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Ransomware attacks doubled last year; Verizon reports

Ransomware attacks have increased by 13% from 2020 to 2021, according to Verizon Business' 2022 Data Breach Investigations Report.

The 13% jump in a single year is greater than the past five years combined. Verizon says ransomware continues to "prove particularly successful in exploiting and monetizing illegal access to private information."

In Verizon's 15th DBIR, the service provider analyzed 23,896 security incidents between Nov. 01, 2020 to Oct. 31, 2021. Of those incidents, 5,212 were confirmed breaches.

Verizon notes that the time between October 2021 and the summertime publication of the report is spent acquiring data from 80 global contributors, analyzing the data and creating the report.

In addition, Verizon discovered that ransomware attacks doubled from 12% of security breaches in 2020 to 25% in 2021. Taking a closer look at incidents of ransomware, 597 out of 4,799 malware-type breaches were ransomware in 2020. In 2021, there were 740 ransomware cases out of 2,908 malware breaches.*

Ransomware's upward trend
Image source: Verizon Business.
Image source: Verizon Business.

Ransomware shows no signs of slowing down

In 2008, when Verizon began the DBIR, hackers were more focused on targeting payment data, but with the onset of PCI DSS standards and improvements to financial security capabilities, this method became less lucrative, Alex Pinto, one of the lead authors of the DBIR, told Light Reading. Payment Card Industry Data Security Standard (PCI DSS) is a data security standard financial organizations and retailers handling credit cards must adhere to as a means to prevent card scams.

Ransomware, on the other hand, has become more popular among hackers because it's "data agnostic," said Pinto.

"You have an almost guarantee that the [victims of ransomware] would be at least very seriously thinking about paying," said Pinto. Ransomware provides bad actors with the means to cast a much wider net than just the financial market and target any vertical by holding their data hostage for payment.

"Ransomware operators have no need to look for data of specific value, e.g., credit cards or banking information," according to the report. "They only need to interrupt the organizations' critical functions by encrypting their data."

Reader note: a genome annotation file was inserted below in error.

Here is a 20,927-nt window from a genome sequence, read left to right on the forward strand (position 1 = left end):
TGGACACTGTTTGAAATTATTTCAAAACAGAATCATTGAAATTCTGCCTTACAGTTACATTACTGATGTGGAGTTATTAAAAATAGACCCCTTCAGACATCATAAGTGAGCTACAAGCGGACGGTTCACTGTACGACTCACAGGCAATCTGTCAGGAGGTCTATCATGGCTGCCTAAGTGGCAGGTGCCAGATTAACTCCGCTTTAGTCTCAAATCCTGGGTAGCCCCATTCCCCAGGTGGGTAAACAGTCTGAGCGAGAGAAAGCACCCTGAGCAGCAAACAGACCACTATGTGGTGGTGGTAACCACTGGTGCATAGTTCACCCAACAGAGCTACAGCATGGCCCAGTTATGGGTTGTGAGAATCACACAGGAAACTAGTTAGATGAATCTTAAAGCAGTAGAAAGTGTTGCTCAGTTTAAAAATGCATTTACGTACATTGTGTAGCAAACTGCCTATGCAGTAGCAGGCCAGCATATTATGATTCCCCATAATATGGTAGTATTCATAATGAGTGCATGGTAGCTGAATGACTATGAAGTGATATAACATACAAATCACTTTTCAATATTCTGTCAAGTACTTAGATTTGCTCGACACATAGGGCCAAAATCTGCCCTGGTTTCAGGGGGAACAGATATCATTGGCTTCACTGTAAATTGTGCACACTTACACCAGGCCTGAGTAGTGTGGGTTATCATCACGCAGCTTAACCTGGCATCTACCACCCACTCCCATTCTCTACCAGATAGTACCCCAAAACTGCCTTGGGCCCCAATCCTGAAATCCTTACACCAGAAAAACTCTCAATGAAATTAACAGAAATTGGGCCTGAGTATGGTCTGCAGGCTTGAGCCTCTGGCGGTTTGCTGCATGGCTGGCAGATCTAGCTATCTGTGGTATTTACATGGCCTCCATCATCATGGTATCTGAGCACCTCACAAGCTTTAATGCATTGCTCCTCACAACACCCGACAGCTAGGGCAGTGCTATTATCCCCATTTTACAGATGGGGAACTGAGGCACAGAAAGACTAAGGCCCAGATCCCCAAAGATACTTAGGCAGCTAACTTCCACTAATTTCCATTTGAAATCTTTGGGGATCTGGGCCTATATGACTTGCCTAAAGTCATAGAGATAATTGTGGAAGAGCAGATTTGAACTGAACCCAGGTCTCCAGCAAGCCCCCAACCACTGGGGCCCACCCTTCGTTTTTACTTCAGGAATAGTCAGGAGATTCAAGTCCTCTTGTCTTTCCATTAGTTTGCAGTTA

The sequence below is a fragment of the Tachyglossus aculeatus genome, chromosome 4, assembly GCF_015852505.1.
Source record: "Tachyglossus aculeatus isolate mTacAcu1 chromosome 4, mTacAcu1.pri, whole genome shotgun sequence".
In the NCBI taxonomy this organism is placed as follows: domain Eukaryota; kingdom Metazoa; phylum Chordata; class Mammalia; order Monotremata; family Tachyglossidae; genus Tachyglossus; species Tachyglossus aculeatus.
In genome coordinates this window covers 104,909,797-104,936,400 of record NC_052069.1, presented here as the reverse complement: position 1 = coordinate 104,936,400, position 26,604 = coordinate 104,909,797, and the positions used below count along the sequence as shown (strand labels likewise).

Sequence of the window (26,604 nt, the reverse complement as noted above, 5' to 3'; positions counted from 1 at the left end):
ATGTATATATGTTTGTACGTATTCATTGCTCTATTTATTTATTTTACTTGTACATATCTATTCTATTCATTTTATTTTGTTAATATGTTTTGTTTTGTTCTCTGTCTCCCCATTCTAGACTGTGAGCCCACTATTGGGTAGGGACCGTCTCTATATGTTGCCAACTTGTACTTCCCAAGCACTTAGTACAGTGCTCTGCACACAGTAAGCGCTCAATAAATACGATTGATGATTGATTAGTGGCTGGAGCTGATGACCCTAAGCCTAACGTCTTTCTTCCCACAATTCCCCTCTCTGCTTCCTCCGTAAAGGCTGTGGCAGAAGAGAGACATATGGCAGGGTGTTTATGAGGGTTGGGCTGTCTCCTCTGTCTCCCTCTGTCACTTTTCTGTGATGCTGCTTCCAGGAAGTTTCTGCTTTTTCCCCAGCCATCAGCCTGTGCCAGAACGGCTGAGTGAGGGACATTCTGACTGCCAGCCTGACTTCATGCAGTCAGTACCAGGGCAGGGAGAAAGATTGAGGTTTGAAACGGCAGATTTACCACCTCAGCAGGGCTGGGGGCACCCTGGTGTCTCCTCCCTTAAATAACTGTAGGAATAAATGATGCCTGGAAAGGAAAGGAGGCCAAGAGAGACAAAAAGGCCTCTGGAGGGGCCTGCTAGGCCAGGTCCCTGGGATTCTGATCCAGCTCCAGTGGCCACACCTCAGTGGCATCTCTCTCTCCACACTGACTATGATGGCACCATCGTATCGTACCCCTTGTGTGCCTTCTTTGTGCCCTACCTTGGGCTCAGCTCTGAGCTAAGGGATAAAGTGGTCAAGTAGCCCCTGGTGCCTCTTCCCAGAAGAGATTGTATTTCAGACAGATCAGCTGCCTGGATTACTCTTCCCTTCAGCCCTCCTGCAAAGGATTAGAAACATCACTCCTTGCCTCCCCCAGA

Subversive system intrusions

Pinto adds that the bulk of cybercrime falls under the category of "system intrusions," which are "computer-oriented breaches where there was some hacking, vulnerabilities were exploited and malware was installed."

The four main types of system intrusions
Image source: Verizon Business.
Image source: Verizon Business.

The four main ways bad actors target organizations and execute system intrusions is via credentials, phishing, exploiting vulnerabilities and botnets, according to the report. Ransomware and supply chain breaches also fall under the category of system intrusions.

Increasing geopolitical tensions are also contributing to the rise in "sophistication, visibility and awareness around nation-state affiliated cyber-attacks," said Verizon.

External threats exceed internal

Organizations also face more threats from external than internal sources, according to Verizon. Nearly four in five breaches were organized crime-related, and external actors are four times as likely as internal actors to cause organizational breaches.

While internal attacks garner more press, they're "not as frequent as folks would like you to believe," said Pinto.

These "external actors" aren't just hackers and criminals. Verizon notes that 62% of system intrusion incidents came through an organization's partner, which puts a spotlight on the challenges organizations face in securing their supply chain.

Even with the best security tools in place, human error remains a big concern. Over the past year, 82% of breaches had a human element. Plus, 25% of total breaches in 2021 resulted from social engineering attacks, which is when a bad actor misleads someone into divulging personal data or credentials, such as a phishing attempt.

The authors of the DBIR seem to understand that divulging the many ways bad actors can target organization's data might lead to sleepless nights on the part of CISOs. With that in mind, the DBIR closes with advice for organizations on how to mitigate security threats, as well as a measuredly optimistic outlook: "Be well, be prosperous, and be prepared for anything."

*Editor's note: Gabriel Bassett, one of the DBIR authors, notes that the percentages are a better indicator of the rate of increase in ransomware. The total number of malware breaches reviewed changes year-to-year in the DBIR report, based on the data acquired from the 80 global contributors. This impacts the total number of malware-type breaches Verizon can review when analyzing changes in rates of ransomware, but the sample size remains statistically significant, explained Bassett.

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— Kelsey Kusterer Ziser, Senior Editor, Light Reading

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